Sheriff: Source of synthetic marijuana not disclosed

The six men who went to the hospital Thursday night after smoking synthetic marijuana aren’t saying where they got the substance and haven’t been arrested, said Chief Tony Bacala of the Ascension Parish Sheriff’s Office.

“There may not be anything to charge with this. Unless there’s a sample you can send to the lab,” the men can’t be booked on anything, he said.

The deputies didn’t have samples that night, Bacala said.

“We had sick people,” he said.

The six men, who are now out of the hospital, came from “all over the town of Donaldsonville,” said Bacala.

“They were never together,” Bacala said.

On Thursday night, the Sheriff’s Office responded, as it usually does, along with EMS to 911 calls that came in, one by one, during a two-hour period.

The six men were taken separately to Prevost Memorial Hospital in Donaldsonville, with symptoms ranging from difficulty breathing, anxiety and cramps to at least one person being nonresponsive, Bacala said.

“The symptoms were significant but not life-threatening,” he said.

The men, who told hospital staff they had smoked synthetic marijuana, were treated and released, Bacala said. One of the men stayed at the hospital overnight before being released Friday morning; the others were released Thursday night.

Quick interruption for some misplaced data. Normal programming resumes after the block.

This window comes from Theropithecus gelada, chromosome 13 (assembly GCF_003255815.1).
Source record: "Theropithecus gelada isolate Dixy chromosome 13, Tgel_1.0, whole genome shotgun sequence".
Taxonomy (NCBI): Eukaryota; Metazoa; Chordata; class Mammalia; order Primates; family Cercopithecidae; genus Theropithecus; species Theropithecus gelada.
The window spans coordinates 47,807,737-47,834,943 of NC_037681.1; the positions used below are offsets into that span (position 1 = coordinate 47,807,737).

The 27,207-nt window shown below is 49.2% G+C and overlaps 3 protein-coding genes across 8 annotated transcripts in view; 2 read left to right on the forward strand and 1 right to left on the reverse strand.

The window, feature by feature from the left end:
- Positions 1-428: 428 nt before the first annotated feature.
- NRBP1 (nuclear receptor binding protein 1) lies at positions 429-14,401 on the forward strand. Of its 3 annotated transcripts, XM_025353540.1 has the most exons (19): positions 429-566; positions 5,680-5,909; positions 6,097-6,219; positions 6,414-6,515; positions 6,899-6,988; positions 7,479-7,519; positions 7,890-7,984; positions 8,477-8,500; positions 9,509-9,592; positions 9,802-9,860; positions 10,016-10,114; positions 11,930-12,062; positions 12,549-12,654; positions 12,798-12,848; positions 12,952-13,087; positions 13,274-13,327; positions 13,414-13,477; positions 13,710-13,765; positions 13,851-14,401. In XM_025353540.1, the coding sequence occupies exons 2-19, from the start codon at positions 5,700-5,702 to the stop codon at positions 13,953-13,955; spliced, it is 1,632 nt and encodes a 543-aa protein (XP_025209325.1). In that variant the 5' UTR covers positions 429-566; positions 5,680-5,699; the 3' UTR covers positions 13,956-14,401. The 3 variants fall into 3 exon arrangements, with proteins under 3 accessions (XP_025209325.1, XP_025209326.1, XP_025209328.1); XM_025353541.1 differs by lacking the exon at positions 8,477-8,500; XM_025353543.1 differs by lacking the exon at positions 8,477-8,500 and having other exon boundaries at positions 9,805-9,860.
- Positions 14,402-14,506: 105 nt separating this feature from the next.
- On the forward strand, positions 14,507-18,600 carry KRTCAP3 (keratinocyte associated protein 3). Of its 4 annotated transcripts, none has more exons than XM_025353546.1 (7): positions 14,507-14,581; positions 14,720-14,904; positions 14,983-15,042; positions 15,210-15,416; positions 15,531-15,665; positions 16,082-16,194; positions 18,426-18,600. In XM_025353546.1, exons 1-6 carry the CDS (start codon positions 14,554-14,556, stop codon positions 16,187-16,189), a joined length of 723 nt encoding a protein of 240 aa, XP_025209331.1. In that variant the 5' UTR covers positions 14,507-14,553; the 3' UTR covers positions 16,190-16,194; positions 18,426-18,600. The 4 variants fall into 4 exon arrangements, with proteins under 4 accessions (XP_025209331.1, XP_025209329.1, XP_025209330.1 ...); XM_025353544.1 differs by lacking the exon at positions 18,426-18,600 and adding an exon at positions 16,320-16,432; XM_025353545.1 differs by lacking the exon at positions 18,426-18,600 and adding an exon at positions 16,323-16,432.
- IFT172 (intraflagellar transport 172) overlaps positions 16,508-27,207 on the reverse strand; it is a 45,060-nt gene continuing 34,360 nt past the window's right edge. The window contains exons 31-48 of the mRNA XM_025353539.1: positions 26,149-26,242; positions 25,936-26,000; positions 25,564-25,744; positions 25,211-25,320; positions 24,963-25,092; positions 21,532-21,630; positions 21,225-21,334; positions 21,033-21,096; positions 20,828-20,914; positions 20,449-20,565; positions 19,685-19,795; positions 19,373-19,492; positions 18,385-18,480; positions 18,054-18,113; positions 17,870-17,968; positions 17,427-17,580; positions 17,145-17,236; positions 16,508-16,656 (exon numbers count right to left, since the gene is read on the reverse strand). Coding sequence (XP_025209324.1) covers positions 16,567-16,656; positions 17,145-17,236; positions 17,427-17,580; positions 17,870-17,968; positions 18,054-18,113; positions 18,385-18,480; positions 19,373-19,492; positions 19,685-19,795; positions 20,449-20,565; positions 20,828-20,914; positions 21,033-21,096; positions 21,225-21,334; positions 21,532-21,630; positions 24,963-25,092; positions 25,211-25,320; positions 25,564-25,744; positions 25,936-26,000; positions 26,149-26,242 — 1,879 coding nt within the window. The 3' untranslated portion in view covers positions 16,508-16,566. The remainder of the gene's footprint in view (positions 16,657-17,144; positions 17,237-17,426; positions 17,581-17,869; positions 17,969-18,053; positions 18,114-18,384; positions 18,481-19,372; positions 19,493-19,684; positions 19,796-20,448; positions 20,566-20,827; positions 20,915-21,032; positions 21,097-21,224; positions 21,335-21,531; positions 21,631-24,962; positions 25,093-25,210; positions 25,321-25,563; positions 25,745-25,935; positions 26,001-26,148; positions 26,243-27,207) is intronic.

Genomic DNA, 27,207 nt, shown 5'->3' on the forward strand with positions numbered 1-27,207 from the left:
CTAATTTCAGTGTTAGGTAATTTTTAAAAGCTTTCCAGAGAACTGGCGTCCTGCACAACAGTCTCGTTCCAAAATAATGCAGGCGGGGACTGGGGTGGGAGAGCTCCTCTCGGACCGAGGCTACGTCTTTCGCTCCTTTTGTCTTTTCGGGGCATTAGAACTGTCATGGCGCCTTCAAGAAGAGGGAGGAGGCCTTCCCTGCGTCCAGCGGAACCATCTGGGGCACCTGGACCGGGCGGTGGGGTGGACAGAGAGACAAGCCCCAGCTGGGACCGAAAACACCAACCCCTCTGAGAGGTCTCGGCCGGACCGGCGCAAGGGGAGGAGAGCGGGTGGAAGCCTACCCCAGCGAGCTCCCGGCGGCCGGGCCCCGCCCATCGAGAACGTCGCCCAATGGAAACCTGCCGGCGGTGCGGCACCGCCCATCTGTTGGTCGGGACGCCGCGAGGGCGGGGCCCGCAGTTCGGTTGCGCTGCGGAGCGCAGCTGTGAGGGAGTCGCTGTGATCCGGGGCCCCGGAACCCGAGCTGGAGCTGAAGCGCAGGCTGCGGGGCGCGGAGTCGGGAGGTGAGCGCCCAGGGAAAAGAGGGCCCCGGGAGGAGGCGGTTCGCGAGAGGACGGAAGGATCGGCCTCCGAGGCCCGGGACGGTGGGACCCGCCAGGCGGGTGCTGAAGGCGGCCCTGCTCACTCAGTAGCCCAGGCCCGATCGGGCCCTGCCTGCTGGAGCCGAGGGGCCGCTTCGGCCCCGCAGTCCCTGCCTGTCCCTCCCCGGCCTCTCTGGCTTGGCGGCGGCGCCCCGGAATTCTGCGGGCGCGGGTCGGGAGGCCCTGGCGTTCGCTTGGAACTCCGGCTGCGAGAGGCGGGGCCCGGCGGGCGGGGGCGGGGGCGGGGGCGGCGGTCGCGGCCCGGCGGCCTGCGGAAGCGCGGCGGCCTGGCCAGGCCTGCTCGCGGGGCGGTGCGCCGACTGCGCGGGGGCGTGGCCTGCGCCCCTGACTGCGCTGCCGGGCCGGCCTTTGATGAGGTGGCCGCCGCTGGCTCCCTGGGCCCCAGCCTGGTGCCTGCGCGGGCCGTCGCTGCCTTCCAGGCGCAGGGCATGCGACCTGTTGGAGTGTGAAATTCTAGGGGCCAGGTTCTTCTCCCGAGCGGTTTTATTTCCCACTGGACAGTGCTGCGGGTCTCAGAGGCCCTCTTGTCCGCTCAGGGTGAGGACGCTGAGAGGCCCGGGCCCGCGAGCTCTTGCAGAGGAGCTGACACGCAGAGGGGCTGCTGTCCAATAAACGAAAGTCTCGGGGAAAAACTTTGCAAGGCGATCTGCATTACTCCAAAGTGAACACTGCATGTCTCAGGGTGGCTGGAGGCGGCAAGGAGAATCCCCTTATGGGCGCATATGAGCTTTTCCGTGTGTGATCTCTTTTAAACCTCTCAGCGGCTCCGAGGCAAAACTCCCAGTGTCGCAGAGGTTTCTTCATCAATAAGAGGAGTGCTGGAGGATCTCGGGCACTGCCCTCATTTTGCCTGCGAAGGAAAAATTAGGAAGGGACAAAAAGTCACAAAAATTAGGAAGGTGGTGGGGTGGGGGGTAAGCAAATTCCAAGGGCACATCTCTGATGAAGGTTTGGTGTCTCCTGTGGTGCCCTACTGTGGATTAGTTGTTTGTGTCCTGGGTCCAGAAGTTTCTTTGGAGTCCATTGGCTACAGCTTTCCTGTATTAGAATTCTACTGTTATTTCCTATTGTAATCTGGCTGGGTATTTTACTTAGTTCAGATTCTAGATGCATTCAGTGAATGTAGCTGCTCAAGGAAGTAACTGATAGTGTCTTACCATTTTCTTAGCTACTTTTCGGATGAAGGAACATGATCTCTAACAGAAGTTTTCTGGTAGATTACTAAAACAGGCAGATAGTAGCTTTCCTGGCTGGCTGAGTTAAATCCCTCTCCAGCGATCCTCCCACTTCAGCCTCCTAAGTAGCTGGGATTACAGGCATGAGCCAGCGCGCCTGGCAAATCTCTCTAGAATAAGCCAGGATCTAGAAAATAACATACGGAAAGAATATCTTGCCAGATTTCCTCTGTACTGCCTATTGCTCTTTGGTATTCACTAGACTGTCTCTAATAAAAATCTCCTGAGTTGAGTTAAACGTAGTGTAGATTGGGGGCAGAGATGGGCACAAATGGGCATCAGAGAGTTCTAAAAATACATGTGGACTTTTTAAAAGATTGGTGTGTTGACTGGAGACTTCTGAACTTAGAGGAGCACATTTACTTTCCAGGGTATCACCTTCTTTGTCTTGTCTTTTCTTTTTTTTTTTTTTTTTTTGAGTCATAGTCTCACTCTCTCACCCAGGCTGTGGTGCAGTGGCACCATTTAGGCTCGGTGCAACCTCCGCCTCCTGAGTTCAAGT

The Sheriff’s Office thinks the synthetic marijuana the men smoked all came from the same source, Bacala said.

“This is certainly a warning about basement drug mixing and composition,” he said.

Synthetic marijuana is typically made of herbs sprayed with synthetic compounds.

In Louisiana, specific types of synthetic marijuana are outlawed, presently a list of dozens.

An emergency rule was signed March 20 by the secretary of the state Department of Health and Hospitals temporarily banning eight more forms of synthetic marijuana after Baton Rouge-area hospitals treated at least 100 people in a two-week period who were suffering from synthetic marijuana overdoses.

Symptoms of overdoses can include sedation, agitation, violent behavior, delirium and psychosis, Dr. William Elliott of Baton Rouge General Medical Center said at the time.

People who buy the item know it’s synthetic, Bacala said.

“The real difficulty is (the people who make it) try to stay one step ahead of the law, trying to make combinations not illegal yet in the state,” he said.

“It’s a nightmare for law enforcement,” he said.

Synthetic marijuana could be made with combinations of thousands of chemicals, he said.